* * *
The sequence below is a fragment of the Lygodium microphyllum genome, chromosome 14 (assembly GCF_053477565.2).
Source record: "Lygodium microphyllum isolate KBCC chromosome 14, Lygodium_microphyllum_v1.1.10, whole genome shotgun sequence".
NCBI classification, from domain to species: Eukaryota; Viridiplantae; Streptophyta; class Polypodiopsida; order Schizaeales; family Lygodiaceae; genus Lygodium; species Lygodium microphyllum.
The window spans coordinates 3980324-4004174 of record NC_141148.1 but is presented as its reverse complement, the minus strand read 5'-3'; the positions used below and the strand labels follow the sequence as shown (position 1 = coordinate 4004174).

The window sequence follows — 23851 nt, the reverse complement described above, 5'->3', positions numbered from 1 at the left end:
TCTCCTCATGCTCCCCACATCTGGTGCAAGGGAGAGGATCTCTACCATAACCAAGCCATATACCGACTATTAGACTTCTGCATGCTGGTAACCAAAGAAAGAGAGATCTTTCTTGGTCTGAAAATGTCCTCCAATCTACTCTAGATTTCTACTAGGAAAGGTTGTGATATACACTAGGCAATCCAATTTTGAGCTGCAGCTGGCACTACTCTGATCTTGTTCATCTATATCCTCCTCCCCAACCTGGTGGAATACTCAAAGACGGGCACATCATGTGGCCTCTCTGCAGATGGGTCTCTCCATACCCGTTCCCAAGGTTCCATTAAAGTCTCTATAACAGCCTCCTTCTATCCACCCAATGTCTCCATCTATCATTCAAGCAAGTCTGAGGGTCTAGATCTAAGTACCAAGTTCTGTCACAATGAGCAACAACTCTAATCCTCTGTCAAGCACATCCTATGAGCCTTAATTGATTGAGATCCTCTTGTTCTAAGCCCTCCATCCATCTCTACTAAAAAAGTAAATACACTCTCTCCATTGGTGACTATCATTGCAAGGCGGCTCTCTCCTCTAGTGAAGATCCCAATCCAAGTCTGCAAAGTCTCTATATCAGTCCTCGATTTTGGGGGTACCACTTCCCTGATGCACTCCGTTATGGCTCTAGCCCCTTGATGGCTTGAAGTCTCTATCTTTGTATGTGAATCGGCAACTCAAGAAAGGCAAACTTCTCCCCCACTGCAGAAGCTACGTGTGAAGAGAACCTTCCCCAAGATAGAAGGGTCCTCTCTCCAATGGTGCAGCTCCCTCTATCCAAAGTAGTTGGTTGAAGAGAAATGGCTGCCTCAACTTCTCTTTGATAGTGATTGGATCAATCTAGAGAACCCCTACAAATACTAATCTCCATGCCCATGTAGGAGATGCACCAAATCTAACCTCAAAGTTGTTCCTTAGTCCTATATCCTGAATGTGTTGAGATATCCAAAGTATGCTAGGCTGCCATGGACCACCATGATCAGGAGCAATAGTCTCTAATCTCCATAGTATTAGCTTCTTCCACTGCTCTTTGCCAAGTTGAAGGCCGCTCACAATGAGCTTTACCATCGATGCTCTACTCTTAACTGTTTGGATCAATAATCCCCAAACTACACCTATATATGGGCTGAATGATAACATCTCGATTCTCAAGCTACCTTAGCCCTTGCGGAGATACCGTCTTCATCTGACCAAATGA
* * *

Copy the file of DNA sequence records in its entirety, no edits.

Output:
The sequence below is a fragment of the Lygodium microphyllum genome, chromosome 14 (assembly GCF_053477565.2).
Source record: "Lygodium microphyllum isolate KBCC chromosome 14, Lygodium_microphyllum_v1.1.10, whole genome shotgun sequence".
NCBI classification, from domain to species: Eukaryota; Viridiplantae; Streptophyta; class Polypodiopsida; order Schizaeales; family Lygodiaceae; genus Lygodium; species Lygodium microphyllum.
The window spans coordinates 3980324-4004174 of record NC_141148.1 but is presented as its reverse complement, the minus strand read 5'-3'; the positions used below and the strand labels follow the sequence as shown (position 1 = coordinate 4004174).

The window sequence follows — 23851 nt, the reverse complement described above, 5'->3', positions numbered from 1 at the left end:
TCTCCTCATGCTCCCCACATCTGGTGCAAGGGAGAGGATCTCTACCATAACCAAGCCATATACCGACTATTAGACTTCTGCATGCTGGTAACCAAAGAAAGAGAGATCTTTCTTGGTCTGAAAATGTCCTCCAATCTACTCTAGATTTCTACTAGGAAAGGTTGTGATATACACTAGGCAATCCAATTTTGAGCTGCAGCTGGCACTACTCTGATCTTGTTCATCTATATCCTCCTCCCCAACCTGGTGGAATACTCAAAGACGGGCACATCATGTGGCCTCTCTGCAGATGGGTCTCTCCATACCCGTTCCCAAGGTTCCATTAAAGTCTCTATAACAGCCTCCTTCTATCCACCCAATGTCTCCATCTATCATTCAAGCAAGTCTGAGGGTCTAGATCTAAGTACCAAGTTCTGTCACAATGAGCAACAACTCTAATCCTCTGTCAAGCACATCCTATGAGCCTTAATTGATTGAGATCCTCTTGTTCTAAGCCCTCCATCCATCTCTACTAAAAAAGTAAATACACTCTCTCCATTGGTGACTATCATTGCAAGGCGGCTCTCTCCTCTAGTGAAGATCCCAATCCAAGTCTGCAAAGTCTCTATATCAGTCCTCGATTTTGGGGGTACCACTTCCCTGATGCACTCCGTTATGGCTCTAGCCCCTTGATGGCTTGAAGTCTCTATCTTTGTATGTGAATCGGCAACTCAAGAAAGGCAAACTTCTCCCCCACTGCAGAAGCTACGTGTGAAGAGAACCTTCCCCAAGATAGAAGGGTCCTCTCTCCAATGGTGCAGCTCCCTCTATCCAAAGTAGTTGGTTGAAGAGAAATGGCTGCCTCAACTTCTCTTTGATAGTGATTGGATCAATCTAGAGAACCCCTACAAATACTAATCTCCATGCCCATGTAGGAGATGCACCAAATCTAACCTCAAAGTTGTTCCTTAGTCCTATATCCTGAATGTGTTGAGATATCCAAAGTATGCTAGGCTGCCATGGACCACCATGATCAGGAGCAATAGTCTCTAATCTCCATAGTATTAGCTTCTTCCACTGCTCTTTGCCAAGTTGAAGGCCGCTCACAATGAGCTTTACCATCGATGCTCTACTCTTAACTGTTTGGATCAATAATCCCCAAACTACACCTATATATGGGCTGAATGATAACATCTCGATTCTCAAGCTACCTTAGCCCTTGCGGAGATACCGTCTTCATCTGACCAAATGA